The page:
Functioning much like an advanced web search, you’ll find TweetDeck’s search field second from the top in the navigation pane. It includes a pop-up list of completions that updates automatically as you type (Figure 5). Searches can be refined by adding a hashtag (for instance, #Linux), by prefacing a search term with a minussign (-) to exclude the term, and by using operators to include two terms (AND) or mutually exclude terms (OR). Similarly, you can search for a phrase by putting it inside quotatio (“)n marks. Other filters include filter:safe, to:, from:, since:yyyy-mm-dd, until:yyyy-mm-dd, near:, filter:replies, or filter:retweets. Alternatively, simply clicking the search field displays a list of previous searches. In addition, clicking on an image in a tweet starts a Google search for its source.
If you have a business or happen to be an author, regular tweets may be part of your marketing strategy. If you are away from the computer, you can schedule tweets to post at another time. Click the Tweet button in the left-hand pane, and scroll down to schedule a tweet (Figure 6). Once you have prepared the scheduled tweets, you can add a Scheduled column to your display so you can reference them easily.
Working with Other Accounts
Clicking on any tweet opens a pop-up window that summarizes all public information about the account from which it was sent, with a link an account’s Twitter activity analytics (Figure 7). To interact with the account, click on a tweet’s or message’s more icon (…), located at the bottom of the display window, to display a menu. These menus have many items that are also in the standard Twitter interface, as well as some extras. With a tweet, you can:
- Embed the tweet in another one
- Send a direct message
- Resend as an email
- Add or remove the sender from a List or Collection
- Mute, unfollow, or flag the sender or the conversation. (Note: By clicking on the Settings icon and selecting Mute, you can also specify keywords, phrases, or accounts to mute.
Messages have a more limited menu, with similar items to mute, unfollow, or flag the sender, as well as add or delete the messages from lists, presumably because, unlike tweets, they are private correspondences.
In many ways, TweetDeck is reminiscent of the best of native Linux apps: It has a comprehensive feature list and a powerful interface. The only thing of concern to users might be that TweetDeck is freeware. Unlike apps with a copyleft license, TweetDeck could change its license at any time, leaving Linux users stranded.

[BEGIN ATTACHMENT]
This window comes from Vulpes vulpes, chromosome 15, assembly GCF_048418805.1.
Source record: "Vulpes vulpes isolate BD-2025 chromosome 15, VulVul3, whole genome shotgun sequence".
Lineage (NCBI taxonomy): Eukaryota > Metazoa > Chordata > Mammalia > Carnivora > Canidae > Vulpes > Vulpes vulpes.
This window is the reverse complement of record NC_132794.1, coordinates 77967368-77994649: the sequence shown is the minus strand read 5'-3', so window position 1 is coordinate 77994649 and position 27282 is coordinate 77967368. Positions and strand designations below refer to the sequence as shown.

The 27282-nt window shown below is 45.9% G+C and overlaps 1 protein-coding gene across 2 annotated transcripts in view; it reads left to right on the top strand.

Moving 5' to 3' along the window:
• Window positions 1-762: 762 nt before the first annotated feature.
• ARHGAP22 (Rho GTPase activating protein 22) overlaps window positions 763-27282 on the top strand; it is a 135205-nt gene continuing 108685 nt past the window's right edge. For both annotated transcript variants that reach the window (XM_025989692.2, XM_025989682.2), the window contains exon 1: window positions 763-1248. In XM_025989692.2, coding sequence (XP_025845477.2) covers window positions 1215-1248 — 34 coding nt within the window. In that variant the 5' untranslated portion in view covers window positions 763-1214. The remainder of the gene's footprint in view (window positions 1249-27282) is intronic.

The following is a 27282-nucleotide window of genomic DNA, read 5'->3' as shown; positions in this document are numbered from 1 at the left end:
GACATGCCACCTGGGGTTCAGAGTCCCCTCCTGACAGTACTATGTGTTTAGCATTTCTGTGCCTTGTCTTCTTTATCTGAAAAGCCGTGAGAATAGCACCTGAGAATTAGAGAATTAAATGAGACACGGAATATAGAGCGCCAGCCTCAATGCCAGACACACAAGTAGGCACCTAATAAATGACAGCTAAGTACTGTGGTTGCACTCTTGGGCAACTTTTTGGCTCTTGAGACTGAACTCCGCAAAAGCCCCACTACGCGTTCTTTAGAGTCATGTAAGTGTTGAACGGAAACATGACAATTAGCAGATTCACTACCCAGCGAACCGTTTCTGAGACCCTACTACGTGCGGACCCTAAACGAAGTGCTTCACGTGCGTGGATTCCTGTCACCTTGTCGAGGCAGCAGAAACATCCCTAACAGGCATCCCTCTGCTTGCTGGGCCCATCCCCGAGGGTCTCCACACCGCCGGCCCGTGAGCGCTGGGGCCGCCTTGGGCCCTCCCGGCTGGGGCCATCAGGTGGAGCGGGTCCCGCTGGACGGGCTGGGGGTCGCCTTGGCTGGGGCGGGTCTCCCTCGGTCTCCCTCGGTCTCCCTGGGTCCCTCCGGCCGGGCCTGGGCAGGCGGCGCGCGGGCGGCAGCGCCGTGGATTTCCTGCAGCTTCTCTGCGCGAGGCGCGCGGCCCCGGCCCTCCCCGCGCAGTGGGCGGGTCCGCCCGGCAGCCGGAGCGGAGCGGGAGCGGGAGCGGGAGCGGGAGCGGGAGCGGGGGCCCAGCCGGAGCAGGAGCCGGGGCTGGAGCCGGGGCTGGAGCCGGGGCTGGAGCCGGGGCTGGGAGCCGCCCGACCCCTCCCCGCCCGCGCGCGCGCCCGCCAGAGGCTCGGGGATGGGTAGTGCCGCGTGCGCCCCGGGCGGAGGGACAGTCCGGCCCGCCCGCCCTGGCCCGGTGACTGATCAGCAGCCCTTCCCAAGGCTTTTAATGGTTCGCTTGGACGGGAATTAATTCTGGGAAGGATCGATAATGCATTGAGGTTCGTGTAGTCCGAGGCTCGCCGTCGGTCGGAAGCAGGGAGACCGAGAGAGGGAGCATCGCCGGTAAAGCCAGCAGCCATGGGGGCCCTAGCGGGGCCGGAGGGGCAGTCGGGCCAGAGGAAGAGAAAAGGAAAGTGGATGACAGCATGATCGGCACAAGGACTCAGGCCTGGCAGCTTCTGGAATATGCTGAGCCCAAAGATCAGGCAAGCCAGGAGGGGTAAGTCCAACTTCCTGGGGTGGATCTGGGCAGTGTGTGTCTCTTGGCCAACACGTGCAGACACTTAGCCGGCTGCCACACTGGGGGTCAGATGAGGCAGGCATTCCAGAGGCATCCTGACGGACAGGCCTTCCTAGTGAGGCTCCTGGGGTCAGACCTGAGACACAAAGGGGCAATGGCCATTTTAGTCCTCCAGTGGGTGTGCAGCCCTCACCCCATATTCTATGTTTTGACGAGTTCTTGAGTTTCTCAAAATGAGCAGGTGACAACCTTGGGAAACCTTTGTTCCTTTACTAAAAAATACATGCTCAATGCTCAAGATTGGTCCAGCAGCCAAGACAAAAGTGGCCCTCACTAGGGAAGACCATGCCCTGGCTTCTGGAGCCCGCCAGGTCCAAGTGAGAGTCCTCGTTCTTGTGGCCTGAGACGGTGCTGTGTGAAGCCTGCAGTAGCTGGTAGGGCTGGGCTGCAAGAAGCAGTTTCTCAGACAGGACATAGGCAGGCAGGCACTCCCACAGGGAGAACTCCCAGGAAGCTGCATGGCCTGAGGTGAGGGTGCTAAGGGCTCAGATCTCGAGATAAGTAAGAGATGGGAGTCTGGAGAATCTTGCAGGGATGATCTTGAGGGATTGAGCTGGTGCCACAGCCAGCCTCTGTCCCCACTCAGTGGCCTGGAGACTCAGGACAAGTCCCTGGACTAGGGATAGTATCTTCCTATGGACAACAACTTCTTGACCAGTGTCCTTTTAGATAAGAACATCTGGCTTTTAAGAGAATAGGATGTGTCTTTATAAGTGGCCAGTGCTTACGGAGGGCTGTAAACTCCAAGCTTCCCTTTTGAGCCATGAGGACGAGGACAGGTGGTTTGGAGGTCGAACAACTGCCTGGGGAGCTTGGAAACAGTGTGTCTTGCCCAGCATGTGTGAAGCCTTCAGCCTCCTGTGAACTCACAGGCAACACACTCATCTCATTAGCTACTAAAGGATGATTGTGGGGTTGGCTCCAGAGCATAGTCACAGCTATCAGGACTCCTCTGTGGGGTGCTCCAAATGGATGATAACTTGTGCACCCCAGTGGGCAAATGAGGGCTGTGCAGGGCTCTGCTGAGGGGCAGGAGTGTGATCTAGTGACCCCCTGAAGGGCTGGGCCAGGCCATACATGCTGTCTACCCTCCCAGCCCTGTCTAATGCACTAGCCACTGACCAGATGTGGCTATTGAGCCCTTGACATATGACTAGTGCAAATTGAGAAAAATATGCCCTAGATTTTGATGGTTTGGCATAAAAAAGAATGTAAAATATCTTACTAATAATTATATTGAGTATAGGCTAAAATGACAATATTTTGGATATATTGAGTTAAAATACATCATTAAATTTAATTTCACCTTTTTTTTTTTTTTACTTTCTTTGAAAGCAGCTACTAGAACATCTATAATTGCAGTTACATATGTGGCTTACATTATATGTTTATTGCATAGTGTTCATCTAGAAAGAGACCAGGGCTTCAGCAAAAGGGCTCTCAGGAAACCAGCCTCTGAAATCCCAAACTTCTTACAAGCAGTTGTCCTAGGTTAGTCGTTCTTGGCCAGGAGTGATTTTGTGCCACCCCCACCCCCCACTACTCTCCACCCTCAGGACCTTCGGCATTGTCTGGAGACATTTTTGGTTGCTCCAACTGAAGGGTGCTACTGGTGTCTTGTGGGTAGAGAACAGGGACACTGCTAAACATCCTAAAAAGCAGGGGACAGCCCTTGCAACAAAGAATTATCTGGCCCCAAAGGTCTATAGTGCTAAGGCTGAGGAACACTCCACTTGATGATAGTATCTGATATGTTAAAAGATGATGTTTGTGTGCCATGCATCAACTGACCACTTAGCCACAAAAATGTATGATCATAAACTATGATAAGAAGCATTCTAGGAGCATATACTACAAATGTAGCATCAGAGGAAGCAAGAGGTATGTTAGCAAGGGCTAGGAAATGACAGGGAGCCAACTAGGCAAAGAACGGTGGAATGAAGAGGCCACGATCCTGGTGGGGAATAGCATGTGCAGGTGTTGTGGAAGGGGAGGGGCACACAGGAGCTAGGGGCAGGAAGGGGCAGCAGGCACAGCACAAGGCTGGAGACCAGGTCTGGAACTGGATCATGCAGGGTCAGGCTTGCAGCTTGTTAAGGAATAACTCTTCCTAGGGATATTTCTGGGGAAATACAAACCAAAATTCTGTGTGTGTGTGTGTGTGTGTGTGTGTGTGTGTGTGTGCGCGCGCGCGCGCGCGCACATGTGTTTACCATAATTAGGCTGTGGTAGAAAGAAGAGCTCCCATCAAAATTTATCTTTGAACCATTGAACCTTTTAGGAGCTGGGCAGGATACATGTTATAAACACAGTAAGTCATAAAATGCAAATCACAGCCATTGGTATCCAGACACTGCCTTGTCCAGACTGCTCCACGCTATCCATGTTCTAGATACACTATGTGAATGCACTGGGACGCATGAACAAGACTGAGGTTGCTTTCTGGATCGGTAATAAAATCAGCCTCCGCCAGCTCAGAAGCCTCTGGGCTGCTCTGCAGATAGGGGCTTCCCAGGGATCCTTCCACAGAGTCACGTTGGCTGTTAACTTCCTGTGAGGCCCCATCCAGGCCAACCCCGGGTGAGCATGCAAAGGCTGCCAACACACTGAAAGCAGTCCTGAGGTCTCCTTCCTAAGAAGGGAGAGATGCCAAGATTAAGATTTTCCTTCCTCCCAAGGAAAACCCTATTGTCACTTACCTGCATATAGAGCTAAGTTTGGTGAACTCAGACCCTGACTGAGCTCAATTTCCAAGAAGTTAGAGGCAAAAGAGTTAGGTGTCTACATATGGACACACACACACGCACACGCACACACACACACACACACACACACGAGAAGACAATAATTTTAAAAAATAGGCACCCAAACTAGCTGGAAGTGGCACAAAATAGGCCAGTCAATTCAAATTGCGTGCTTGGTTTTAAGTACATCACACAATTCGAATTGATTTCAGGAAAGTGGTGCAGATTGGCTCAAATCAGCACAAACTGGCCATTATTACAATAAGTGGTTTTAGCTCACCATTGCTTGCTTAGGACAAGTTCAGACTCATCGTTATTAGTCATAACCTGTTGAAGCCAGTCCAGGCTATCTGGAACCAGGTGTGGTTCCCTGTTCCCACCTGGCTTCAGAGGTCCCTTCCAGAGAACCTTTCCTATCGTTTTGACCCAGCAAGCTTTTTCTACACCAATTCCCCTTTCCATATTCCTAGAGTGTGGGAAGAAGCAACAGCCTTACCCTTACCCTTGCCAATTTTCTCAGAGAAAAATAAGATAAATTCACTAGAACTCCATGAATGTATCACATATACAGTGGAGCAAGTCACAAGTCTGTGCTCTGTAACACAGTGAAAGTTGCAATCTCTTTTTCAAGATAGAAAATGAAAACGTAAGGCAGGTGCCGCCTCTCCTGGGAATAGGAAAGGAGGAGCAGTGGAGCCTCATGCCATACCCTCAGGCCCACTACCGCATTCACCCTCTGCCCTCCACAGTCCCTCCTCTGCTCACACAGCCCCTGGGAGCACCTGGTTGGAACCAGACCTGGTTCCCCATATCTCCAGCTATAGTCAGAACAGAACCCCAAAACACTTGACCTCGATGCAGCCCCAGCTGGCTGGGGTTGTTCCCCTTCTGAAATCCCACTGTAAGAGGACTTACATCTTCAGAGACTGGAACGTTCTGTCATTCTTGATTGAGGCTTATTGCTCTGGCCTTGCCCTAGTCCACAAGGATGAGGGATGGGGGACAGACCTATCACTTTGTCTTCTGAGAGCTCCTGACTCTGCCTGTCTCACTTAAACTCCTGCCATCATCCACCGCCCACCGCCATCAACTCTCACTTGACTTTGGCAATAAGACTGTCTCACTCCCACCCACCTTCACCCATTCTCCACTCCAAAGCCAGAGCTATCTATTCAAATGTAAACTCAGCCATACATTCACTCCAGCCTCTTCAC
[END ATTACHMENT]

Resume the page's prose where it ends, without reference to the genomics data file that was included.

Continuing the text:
Over the years, this concern has manifested itself in rumors that Twitter was contemplating charging for its use or even discontinuing TweetDeck. Instead, for years, Twitter has basically ignored its acquisition. However, that is changing. In July 2021, an updated version of TweetDeck is in beta with selected users in Australia and North America. Exactly what that means is uncertain, and the uncertainty has only fueled more rumors.
If not for that uncertainty, I would describe TweetDeck as the kind of application that Linux users can appreciate. Certainly, TweetDeck’s customization and advanced search functions are far ahead of anything in the standard Twitter interface or any of the native Linux alternatives. The problem is, the changes in feature set and license (if any) are still unclear.
So, too, is the timetable for the new release. It could be as long as a year, but who knows? The best I can say is that if you are an advanced Twitter user on Linux, use TweetDeck while you can — it will make your Twitter experience much easier. However, don’t be surprised if the TweetDeck option disappears at some point. If that happens, the best thing that could happen is that the change will provoke developers to come up with a fully-featured alternative.